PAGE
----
I was not entirely sure what to expect when I loaded Wink! into my Game Boy Color. The cover art seemed zany and surreal, and the game’s creator, Max Oakland, made quite a number of strides in development over a short period of time. As a game developer myself, I have a lot of respect for someone who can just sink hours into a project and make it feel as whole as this. You can definitely feel the effort as you explore Wink, with its “tell less, show more” attitude.

One of Wink!’s gorgeous game screens.

The art direction in Wink is fantastic. It manages to fit so much detail into the screen while also working around GB Studio’s limitations. This is basically a masterclass on what can be accomplished using the tool. Take a look at the game start screen below:

On the game page, Max Oakland writes “Wink is taking inspiration from Game Boy classics like Super Mario Land 2 and Link’s Awakening, but doing its own little thing”. I also get major Kirby vibes while playing through this, but that might just be because I spent hours as a kid playing through Kirby’s Dreamland. The character and joy I feel vibrating off the world of Wink! reminds me of that environment.

In Wink!, you play as this humanoid eyeball character who is exploring a world doing… well who knows what. There isn’t a whole lot explained as you play through the game, and that is honestly okay. I can do without the excessive storyline sometimes. The world includes rolly hills, broken down buildings, cute-faced clouds, monsters, talking dogs, wet pieces of art, people’s homes, and a general sun bleached aesthetic. That might give you an idea of what kind of story you are getting into. Despite the lack of lore, Wink!’s world-building is wonderful. It feels like it takes place in a world that lives, breathes, and has history of its own – even though it doesn’t necessarily tell you any of it (or at least, I haven’t gotten to that point in the game yet, either way I’m sold).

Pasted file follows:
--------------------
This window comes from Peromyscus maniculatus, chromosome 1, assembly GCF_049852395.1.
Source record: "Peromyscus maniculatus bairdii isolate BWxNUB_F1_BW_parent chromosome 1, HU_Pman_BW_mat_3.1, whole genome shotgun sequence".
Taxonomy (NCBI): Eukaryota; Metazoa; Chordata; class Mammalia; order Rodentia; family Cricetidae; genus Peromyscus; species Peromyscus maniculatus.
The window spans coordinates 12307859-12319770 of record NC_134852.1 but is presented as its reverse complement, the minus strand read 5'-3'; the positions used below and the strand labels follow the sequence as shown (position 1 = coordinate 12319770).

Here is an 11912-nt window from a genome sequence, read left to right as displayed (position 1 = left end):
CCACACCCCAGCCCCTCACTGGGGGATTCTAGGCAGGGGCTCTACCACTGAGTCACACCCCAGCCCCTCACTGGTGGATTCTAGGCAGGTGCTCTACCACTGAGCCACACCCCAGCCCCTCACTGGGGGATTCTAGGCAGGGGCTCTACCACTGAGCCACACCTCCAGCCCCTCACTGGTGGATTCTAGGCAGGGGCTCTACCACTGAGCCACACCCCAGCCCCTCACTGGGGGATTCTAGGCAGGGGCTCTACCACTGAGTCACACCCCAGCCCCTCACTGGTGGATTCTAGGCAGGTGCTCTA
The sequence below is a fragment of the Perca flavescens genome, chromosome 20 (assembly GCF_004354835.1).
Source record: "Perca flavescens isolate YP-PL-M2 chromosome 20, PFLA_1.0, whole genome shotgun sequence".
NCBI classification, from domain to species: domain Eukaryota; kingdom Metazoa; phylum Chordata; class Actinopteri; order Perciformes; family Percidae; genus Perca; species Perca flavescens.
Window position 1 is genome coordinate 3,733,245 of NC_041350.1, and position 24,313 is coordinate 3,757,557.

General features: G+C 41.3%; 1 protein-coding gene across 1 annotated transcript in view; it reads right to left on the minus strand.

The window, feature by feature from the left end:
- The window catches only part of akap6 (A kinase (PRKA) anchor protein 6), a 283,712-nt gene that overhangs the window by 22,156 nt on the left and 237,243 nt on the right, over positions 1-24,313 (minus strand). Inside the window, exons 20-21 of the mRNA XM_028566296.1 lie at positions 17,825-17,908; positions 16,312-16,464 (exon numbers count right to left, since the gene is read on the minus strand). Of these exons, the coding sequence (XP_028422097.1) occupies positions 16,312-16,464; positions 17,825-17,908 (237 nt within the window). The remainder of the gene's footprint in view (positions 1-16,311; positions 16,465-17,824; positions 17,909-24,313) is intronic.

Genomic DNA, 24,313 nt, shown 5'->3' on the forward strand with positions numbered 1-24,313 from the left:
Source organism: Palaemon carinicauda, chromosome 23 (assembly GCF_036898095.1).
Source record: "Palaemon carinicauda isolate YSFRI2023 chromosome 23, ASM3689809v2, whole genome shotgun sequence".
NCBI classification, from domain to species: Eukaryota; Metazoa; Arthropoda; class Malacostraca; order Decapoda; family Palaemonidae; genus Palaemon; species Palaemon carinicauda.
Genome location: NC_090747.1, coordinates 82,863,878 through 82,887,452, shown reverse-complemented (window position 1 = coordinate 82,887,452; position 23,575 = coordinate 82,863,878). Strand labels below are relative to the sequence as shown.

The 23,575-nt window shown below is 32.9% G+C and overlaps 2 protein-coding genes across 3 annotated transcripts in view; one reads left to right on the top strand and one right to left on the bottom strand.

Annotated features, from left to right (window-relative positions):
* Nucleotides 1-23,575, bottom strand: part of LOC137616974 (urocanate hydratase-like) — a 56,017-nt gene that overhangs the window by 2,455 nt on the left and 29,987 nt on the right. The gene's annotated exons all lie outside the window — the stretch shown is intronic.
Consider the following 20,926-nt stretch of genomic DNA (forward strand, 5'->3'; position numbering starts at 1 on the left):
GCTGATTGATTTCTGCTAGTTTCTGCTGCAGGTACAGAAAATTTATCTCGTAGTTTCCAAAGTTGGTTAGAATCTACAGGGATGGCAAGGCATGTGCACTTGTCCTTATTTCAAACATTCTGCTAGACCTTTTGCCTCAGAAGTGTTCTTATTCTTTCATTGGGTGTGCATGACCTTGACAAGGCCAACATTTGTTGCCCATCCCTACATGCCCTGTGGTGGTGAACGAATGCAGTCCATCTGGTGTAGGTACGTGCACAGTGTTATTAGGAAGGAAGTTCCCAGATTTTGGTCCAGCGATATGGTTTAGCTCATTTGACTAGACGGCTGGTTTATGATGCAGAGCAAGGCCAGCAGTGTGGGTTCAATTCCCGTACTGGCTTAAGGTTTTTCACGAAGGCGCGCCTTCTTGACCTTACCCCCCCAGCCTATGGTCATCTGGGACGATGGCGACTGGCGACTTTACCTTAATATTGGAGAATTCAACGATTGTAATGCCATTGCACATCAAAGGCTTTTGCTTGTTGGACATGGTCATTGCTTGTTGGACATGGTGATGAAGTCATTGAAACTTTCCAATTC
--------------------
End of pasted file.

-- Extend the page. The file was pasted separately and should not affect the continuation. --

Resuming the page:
Individual levels are weird, cute side-scroller platform stages that involve shooting lasers and collecting items that do who-knows-what. I love that, honestly. Once you complete a task in one, such as finding a hidden item or defeating a boss, you get booted to the overworld which has a classic top down RPG style look:

The overworld in Wink!

Who or what are the eyeballs under that door? What are the multi colored orbs? What can I buy in the shop? These are all questions which I don’t have answers to yet, but I am very excited to find out.

Lastly, the music is wonderful in this game. There are different themes for underground or topside, and both tunes are bangers. Sound effects litter the game to add color and character with just about every action you take. Music implementation in GB Studio is not exactly the most user friendly component, so it is always impressive and uplifting to me when someone can pull off a soundtrack like this.

You can play the Game Boy Color version of Wink! here (currently on beta 5). Max Oakland has a few other games on his itch page, including the original version of Wink, which this GB Studio version is based on. You can also catch up with more of his original music on soundcloud.

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